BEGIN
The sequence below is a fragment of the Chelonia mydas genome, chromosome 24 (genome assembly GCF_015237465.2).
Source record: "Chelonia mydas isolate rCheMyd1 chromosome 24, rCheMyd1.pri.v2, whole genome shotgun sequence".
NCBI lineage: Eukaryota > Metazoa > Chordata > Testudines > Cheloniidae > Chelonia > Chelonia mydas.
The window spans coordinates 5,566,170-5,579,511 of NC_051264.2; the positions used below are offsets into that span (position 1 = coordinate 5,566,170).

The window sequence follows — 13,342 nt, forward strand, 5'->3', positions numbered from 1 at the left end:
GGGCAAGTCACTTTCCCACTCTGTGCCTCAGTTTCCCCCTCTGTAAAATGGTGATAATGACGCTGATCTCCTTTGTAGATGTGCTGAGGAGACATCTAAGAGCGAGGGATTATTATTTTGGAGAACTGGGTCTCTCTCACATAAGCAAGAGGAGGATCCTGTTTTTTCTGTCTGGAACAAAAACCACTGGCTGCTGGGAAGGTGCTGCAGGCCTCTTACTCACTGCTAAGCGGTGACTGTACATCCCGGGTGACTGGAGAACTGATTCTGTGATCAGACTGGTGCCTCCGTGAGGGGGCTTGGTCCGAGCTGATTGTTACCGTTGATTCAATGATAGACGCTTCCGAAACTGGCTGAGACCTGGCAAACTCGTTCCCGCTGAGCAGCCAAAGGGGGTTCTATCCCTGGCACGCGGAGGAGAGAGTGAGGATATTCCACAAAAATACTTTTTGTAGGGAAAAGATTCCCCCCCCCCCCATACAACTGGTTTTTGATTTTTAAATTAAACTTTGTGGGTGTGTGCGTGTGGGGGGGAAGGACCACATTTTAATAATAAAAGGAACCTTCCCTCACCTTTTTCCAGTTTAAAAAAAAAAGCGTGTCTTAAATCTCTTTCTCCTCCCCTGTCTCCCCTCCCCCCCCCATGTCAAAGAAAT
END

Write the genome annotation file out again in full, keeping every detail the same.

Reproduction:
The sequence below is a fragment of the Chelonia mydas genome, chromosome 24 (genome assembly GCF_015237465.2).
Source record: "Chelonia mydas isolate rCheMyd1 chromosome 24, rCheMyd1.pri.v2, whole genome shotgun sequence".
NCBI lineage: Eukaryota > Metazoa > Chordata > Testudines > Cheloniidae > Chelonia > Chelonia mydas.
The window spans coordinates 5,566,170-5,579,511 of NC_051264.2; the positions used below are offsets into that span (position 1 = coordinate 5,566,170).

The window sequence follows — 13,342 nt, forward strand, 5'->3', positions numbered from 1 at the left end:
GGGCAAGTCACTTTCCCACTCTGTGCCTCAGTTTCCCCCTCTGTAAAATGGTGATAATGACGCTGATCTCCTTTGTAGATGTGCTGAGGAGACATCTAAGAGCGAGGGATTATTATTTTGGAGAACTGGGTCTCTCTCACATAAGCAAGAGGAGGATCCTGTTTTTTCTGTCTGGAACAAAAACCACTGGCTGCTGGGAAGGTGCTGCAGGCCTCTTACTCACTGCTAAGCGGTGACTGTACATCCCGGGTGACTGGAGAACTGATTCTGTGATCAGACTGGTGCCTCCGTGAGGGGGCTTGGTCCGAGCTGATTGTTACCGTTGATTCAATGATAGACGCTTCCGAAACTGGCTGAGACCTGGCAAACTCGTTCCCGCTGAGCAGCCAAAGGGGGTTCTATCCCTGGCACGCGGAGGAGAGAGTGAGGATATTCCACAAAAATACTTTTTGTAGGGAAAAGATTCCCCCCCCCCCCATACAACTGGTTTTTGATTTTTAAATTAAACTTTGTGGGTGTGTGCGTGTGGGGGGGAAGGACCACATTTTAATAATAAAAGGAACCTTCCCTCACCTTTTTCCAGTTTAAAAAAAAAAGCGTGTCTTAAATCTCTTTCTCCTCCCCTGTCTCCCCTCCCCCCCCCATGTCAAAGAAAT